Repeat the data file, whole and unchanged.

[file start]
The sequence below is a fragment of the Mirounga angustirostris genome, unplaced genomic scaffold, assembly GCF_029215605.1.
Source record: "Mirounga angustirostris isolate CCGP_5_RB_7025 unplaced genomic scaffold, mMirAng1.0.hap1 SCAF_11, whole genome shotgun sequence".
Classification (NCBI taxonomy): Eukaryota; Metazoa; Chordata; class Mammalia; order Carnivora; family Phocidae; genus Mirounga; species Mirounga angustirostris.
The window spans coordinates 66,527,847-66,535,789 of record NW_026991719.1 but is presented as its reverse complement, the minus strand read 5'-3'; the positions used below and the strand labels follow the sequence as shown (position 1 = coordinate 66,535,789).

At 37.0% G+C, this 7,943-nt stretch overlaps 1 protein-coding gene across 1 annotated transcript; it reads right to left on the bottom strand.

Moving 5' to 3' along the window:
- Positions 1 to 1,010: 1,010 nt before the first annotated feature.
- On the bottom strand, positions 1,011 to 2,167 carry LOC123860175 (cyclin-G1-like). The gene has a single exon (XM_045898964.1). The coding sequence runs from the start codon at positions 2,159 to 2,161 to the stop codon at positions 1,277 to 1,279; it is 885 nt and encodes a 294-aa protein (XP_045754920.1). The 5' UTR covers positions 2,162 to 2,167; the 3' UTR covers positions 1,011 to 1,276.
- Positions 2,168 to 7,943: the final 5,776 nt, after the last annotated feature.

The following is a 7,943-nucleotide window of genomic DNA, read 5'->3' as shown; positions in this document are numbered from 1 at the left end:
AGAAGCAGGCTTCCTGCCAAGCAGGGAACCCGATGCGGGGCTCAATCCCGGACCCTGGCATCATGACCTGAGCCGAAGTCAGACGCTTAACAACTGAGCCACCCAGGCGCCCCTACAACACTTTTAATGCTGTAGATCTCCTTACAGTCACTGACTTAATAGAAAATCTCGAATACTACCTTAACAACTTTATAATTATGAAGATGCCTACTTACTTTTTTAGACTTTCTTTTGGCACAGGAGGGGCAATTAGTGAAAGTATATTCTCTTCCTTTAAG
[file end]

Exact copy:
The sequence below is a fragment of the Mirounga angustirostris genome, unplaced genomic scaffold, assembly GCF_029215605.1.
Source record: "Mirounga angustirostris isolate CCGP_5_RB_7025 unplaced genomic scaffold, mMirAng1.0.hap1 SCAF_11, whole genome shotgun sequence".
Classification (NCBI taxonomy): Eukaryota; Metazoa; Chordata; class Mammalia; order Carnivora; family Phocidae; genus Mirounga; species Mirounga angustirostris.
The window spans coordinates 66,527,847-66,535,789 of record NW_026991719.1 but is presented as its reverse complement, the minus strand read 5'-3'; the positions used below and the strand labels follow the sequence as shown (position 1 = coordinate 66,535,789).

At 37.0% G+C, this 7,943-nt stretch overlaps 1 protein-coding gene across 1 annotated transcript; it reads right to left on the bottom strand.

Moving 5' to 3' along the window:
- Positions 1 to 1,010: 1,010 nt before the first annotated feature.
- On the bottom strand, positions 1,011 to 2,167 carry LOC123860175 (cyclin-G1-like). The gene has a single exon (XM_045898964.1). The coding sequence runs from the start codon at positions 2,159 to 2,161 to the stop codon at positions 1,277 to 1,279; it is 885 nt and encodes a 294-aa protein (XP_045754920.1). The 5' UTR covers positions 2,162 to 2,167; the 3' UTR covers positions 1,011 to 1,276.
- Positions 2,168 to 7,943: the final 5,776 nt, after the last annotated feature.

The following is a 7,943-nucleotide window of genomic DNA, read 5'->3' as shown; positions in this document are numbered from 1 at the left end:
AGAAGCAGGCTTCCTGCCAAGCAGGGAACCCGATGCGGGGCTCAATCCCGGACCCTGGCATCATGACCTGAGCCGAAGTCAGACGCTTAACAACTGAGCCACCCAGGCGCCCCTACAACACTTTTAATGCTGTAGATCTCCTTACAGTCACTGACTTAATAGAAAATCTCGAATACTACCTTAACAACTTTATAATTATGAAGATGCCTACTTACTTTTTTAGACTTTCTTTTGGCACAGGAGGGGCAATTAGTGAAAGTATATTCTCTTCCTTTAAG